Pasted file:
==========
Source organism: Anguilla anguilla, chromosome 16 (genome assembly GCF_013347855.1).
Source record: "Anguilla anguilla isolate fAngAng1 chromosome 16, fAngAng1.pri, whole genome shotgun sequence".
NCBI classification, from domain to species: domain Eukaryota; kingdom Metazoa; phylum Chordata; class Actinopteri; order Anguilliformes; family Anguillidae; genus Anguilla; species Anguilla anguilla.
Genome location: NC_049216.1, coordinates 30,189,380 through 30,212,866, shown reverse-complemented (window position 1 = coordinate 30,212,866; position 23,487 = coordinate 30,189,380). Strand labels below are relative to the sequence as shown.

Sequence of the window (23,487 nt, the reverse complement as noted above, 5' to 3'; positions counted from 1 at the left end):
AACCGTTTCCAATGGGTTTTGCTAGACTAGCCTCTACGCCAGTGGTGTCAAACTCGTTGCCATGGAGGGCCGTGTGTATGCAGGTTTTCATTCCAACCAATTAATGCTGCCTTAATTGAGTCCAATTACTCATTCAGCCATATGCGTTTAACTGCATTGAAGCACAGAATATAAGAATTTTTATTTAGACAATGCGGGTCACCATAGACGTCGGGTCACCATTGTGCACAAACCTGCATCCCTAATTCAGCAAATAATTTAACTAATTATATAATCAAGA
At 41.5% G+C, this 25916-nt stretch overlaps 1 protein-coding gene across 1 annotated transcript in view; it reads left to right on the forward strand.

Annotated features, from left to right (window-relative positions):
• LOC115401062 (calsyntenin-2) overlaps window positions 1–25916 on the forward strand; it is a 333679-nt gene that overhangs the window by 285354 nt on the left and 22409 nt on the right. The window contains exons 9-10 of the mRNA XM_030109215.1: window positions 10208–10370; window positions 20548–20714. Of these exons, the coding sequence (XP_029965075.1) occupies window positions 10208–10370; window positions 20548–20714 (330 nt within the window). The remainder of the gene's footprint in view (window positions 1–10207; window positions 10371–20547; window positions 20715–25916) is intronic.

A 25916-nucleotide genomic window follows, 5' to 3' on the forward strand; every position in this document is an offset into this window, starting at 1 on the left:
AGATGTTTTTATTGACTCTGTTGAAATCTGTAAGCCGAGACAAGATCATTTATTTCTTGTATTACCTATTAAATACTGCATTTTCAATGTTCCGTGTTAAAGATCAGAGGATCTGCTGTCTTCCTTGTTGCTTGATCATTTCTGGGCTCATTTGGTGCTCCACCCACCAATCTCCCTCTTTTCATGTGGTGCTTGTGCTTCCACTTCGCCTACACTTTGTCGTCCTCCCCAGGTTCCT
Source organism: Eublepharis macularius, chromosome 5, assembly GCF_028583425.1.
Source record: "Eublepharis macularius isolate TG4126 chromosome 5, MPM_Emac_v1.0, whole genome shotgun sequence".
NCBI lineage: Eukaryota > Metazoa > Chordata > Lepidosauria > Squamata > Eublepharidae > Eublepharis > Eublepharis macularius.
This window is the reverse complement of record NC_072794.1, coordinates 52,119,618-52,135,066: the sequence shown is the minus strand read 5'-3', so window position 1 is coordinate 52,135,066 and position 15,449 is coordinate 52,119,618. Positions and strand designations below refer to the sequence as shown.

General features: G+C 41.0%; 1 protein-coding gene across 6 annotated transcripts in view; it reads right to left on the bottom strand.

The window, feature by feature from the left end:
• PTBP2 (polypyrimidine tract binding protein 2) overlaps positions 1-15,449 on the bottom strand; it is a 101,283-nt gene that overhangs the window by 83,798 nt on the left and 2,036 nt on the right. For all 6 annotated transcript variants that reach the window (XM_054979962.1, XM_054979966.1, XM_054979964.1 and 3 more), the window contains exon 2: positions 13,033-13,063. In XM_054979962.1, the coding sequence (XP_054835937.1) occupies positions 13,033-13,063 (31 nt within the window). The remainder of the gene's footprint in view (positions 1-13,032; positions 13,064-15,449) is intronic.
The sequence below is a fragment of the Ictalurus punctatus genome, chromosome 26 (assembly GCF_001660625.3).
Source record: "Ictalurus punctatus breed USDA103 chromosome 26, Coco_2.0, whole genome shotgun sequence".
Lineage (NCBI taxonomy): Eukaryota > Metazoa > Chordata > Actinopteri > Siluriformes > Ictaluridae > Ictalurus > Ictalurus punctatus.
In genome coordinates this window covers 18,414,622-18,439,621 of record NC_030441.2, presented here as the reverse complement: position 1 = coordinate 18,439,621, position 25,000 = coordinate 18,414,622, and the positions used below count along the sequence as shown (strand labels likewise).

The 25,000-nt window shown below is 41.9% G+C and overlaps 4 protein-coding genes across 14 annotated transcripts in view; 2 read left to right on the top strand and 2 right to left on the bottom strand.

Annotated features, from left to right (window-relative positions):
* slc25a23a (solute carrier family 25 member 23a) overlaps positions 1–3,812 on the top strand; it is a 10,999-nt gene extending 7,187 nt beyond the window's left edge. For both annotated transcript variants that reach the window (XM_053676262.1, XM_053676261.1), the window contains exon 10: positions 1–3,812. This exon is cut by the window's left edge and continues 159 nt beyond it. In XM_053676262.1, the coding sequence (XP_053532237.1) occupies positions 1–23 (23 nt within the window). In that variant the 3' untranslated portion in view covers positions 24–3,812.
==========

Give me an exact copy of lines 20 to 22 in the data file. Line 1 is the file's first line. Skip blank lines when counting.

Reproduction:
Source record: "Ictalurus punctatus breed USDA103 chromosome 26, Coco_2.0, whole genome shotgun sequence".
Lineage (NCBI taxonomy): Eukaryota > Metazoa > Chordata > Actinopteri > Siluriformes > Ictaluridae > Ictalurus > Ictalurus punctatus.
In genome coordinates this window covers 18,414,622-18,439,621 of record NC_030441.2, presented here as the reverse complement: position 1 = coordinate 18,439,621, position 25,000 = coordinate 18,414,622, and the positions used below count along the sequence as shown (strand labels likewise).